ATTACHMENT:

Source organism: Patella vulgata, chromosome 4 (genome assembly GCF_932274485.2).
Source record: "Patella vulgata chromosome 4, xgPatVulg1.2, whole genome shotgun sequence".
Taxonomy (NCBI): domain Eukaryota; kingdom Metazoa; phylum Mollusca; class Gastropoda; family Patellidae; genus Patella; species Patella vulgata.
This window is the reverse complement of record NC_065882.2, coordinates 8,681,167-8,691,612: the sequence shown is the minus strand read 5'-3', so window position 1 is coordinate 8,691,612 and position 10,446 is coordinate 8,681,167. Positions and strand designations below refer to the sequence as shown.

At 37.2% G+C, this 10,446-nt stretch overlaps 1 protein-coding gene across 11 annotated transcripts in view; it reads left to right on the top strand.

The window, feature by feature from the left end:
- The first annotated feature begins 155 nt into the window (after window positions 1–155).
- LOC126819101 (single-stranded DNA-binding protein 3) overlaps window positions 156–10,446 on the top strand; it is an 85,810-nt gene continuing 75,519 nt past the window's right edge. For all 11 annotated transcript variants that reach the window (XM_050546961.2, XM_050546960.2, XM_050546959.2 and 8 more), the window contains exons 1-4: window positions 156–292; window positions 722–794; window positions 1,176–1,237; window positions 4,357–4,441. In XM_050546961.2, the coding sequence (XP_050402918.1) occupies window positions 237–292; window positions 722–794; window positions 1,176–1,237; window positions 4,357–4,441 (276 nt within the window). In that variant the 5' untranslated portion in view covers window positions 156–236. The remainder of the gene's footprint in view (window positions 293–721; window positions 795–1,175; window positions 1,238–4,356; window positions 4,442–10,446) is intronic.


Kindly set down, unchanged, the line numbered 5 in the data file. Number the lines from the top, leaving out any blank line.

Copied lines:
At 37.2% G+C, this 10,446-nt stretch overlaps 1 protein-coding gene across 11 annotated transcripts in view; it reads left to right on the top strand.